February 13, 2009

Gage/Clemenceau Architects Tap AutoCAD to Design Illuminated Metallic Heart for Times Square

San Rafael, Calif. - Designing a 3D heart sculpture, representative of America's love for Times Square, was no simple task. Yet, when New York firm Gage/Clemenceau Architects was presented with the opportunity, the company turned to Autodesk's AutoCAD design and documentation platform.
AutoCAD and Autodesk Maya software served as the 3D design platform to construct the 10-foot heart, weighing more than two tons and sheathed in highly reflective, molded, laser-cut metal sheeting. The metallic surface of the heart reflects the surrounding lights of Times Square, and is lit from inside with advanced, sustainable LED lighting.

"When designing the structure, it was absolutely crucial that we use the latest in design technology, as we carefully calibrated the design with a mix of materials and lighting effects," explains designer Mark Foster Gage at Gage/Clemenceau Architects. "The 3D design capabilities of AutoCAD and Autodesk Maya gave us the flexibility we needed, and AutoCAD's powerful documentation tools allowed us to automate some of the repetitive design aspects for the heart sculpture."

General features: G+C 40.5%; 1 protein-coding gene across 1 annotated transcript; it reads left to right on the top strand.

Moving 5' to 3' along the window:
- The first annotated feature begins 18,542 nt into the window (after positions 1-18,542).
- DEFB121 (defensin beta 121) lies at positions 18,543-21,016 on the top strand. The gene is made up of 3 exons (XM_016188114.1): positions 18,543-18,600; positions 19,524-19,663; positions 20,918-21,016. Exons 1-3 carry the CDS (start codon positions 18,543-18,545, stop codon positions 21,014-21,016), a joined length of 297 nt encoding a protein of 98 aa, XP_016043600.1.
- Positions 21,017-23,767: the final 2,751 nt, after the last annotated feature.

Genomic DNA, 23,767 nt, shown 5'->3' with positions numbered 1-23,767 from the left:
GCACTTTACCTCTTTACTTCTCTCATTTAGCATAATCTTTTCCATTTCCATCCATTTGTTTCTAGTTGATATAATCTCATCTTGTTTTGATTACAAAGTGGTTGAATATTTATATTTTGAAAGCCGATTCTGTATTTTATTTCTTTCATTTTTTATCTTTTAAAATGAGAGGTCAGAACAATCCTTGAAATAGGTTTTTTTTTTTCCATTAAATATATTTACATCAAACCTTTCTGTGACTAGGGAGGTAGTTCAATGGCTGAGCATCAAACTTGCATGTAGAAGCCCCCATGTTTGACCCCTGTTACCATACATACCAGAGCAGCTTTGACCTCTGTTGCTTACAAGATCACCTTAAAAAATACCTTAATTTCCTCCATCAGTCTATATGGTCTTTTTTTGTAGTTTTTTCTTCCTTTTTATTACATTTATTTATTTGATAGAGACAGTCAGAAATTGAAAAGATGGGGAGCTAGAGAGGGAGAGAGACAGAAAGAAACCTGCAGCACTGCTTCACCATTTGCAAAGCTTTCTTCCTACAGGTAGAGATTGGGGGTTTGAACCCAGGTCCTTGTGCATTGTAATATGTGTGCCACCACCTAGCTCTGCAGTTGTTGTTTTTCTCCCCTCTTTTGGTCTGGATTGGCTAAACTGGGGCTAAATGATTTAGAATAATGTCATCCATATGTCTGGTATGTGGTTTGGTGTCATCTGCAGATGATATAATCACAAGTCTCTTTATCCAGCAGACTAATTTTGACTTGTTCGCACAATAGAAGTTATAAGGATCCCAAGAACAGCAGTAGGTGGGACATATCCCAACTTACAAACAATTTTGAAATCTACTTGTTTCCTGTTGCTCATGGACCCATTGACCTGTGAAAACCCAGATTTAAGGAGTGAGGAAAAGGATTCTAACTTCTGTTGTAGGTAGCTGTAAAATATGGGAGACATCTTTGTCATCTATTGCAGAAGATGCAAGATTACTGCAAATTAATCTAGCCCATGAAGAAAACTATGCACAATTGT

With AutoCAD, the designers were able to take their initial idea ­ -- an object that spreads light through both a traditional form and a mirror that reflects it­ -- from concept to reality. Essential to the construction was the ability to generate, view, and manipulate computer-generated 3D models of the sculpture, making it a seamless process for Gage/Clemenceau Architects to make material adjustments without having to physically maneuver the two-ton masterpiece. This method of digitally fabricating prototypes for an assembly before construction is revolutionizing design practices in architecture, engineering, and manufacturing firms, says a representative.

The "Valentine to Times Square" was commissioned by the Times Square Alliance as part of its public art program. The structure will be on display through Feb. 22 in Father Duffy Square (Broadway and 47th Street).

While the design masterpiece will only be on display for a short time, the high-tech, durable, and easily assembled sculpture was designed to be effortlessly recycled for future use in another venue.